Looking for phrases that relate to time in the Russian language? This is definitely one of them. The literal translation of this idiom, in particular, is my hands can't make it to a point where I can do it. What's the meaning behind that? Well, it's an expressive way of saying I have no time to do something.
So, next time, if you're busy or too preoccupied with doing something, feel free to use this idiom (pronunciation: ruki ne dohodyat) to impress your Russian friends.
The pronunciation of this particular phrase is vot gde sobaka zaryta. Essentially, out of all Russian idioms, this one has a deeper meaning - it refers to the crux, core, or essence of something - the root, the origin, the center. So that you know, the literal meaning of this idiom is "the place where the dog is buried."
But the true meaning behind it doesn't involve anything lifeless as conveyed in its literal translation - in contrast, it directs or uncovers the root of a particular issue.
Wondering what this pancake word signifies in the Russian language? I'd say it's the Russian way of saying a curse word - the delicate, sugarcoated way. Yup, among all 15 Russian idioms you learn today, this one substitutes a vulgar word. So, instead of saying the English equivalent curse like dang it, the Russians use pancake!
According to the Russian dictionary, the pronunciation of this Russian idiom is ne goni loshadyei! Apart from that, its literal translation is "do not rush the horses." In simple words, the meaning of that would be don't be in such a rush or don't rush things.
If you see one of your Russian friends are fooling around or acting aimlessly, you can say valyat' duraka to describe them. The meaning of this Russian idiom? - To fool around or do nothing. Other than these meanings, this idiom can also mean to screw around in English. In essence, it is all about not taking things seriously or not paying one's attention to something.
This Russian idiom isn't just popular in Russia - it's also the English idiom everyone knows! Similar to its English meaning, in Russian, the meaning of this expression refers to the fact that one would not achieve anything without making any effort.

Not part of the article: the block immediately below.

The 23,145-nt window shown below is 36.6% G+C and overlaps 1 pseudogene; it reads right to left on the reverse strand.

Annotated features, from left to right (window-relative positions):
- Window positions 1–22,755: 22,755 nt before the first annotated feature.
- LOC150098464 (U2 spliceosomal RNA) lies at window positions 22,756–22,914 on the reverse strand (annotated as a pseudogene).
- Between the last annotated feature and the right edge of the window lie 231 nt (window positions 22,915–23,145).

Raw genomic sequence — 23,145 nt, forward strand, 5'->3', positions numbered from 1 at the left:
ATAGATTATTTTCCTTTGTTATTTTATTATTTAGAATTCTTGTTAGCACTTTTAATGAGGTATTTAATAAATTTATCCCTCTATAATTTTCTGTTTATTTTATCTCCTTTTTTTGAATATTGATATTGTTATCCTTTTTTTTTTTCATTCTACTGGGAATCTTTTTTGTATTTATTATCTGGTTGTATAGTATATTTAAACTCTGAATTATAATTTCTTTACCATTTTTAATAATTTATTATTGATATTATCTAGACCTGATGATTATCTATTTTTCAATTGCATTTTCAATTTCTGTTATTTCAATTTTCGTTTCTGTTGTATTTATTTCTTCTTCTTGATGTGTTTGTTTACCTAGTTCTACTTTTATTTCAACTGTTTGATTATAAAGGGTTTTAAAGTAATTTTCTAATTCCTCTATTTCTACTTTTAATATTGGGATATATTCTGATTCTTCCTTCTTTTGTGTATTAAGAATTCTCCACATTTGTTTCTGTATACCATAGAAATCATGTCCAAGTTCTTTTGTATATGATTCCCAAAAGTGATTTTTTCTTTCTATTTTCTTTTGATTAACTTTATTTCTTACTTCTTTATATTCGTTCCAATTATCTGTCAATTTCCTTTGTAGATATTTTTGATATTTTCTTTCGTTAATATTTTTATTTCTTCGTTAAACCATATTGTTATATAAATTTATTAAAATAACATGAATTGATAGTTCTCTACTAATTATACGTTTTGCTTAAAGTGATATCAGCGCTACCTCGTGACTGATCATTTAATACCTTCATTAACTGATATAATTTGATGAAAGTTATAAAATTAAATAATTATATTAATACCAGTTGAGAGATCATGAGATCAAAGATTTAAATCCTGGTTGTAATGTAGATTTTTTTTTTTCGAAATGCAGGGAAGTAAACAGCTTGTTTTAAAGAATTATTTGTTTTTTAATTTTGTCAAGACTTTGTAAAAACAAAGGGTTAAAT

If you search for this Russian idiom, you'll get this kind of translation a lot - without some work. You won't pull a fish out of a pond. The English translation does make sense; how can you take a fish out of a pond by doing nothing? You can't. Nothing is going to happen if you don't take the first step.
The pronunciation of this Russian idiom is bez truda, ne vytashish i rybku iz pruda. Feel free to use it with your Russian friends.
Ever heard this Russian idiom being uttered by any Russian speakers before? It would sound like this; smatret’ pravdye v glazah. The literal translation of this idiom is to look the truth in the eyes. Figuratively, it means to face up to something, to face the truth.
Yup, we also have an English equivalent for this Russian idiom - to face the music. It's used to state the fact that a person needs to encounter and go through the consequences of one's actions.
This Russian idiom (pronounced smatret' skvoz' pal'tsy) also has its equivalent English idiom. It figuratively means what the English speakers say "to turn a blind eye." That phrase is relatively straightforward - it means ignoring, disregarding, and turning a blind eye. The literal translation of each word of this Russian idioms is to look through one's fingers.
|Как поживаешь?||Kak pazhivayesh||How are you?|
|Доброе утро||Dobraye ootro||Good morning|
|Ну тогда до свидания||Nu togda do svidaniya||Have a good day|
|До свидания!||Da sveedaneeya||Good-bye!|
I hope your Russian vocabulary expands and grows after learning 15 Russian idioms today. Russian can be a bit tough for starters, especially if you don't have any prior knowledge of its writing system, the Cyrillic alphabet. Seeing a bunch of alien, unintelligible sentence structures may confuse your brain and impact your language learning process. So, what to do?
If you really want to learn and master Russian, feel free to buy a Russian dictionary. This is one totally traditional tip, but it works wonders. A Russian dictionary will help you enrich your Russian vocabulary and increase your mastery of spelling and writing Russian words and phrases.
Apart from learning Russian through conventional means, you can discover all modern alternatives. You can pick up new languages quickly through a language mobile app. Try Ling app, a free gamified, interactive language learning application. You can acquire not only the Russian language but also the English language, Malay, French, and others!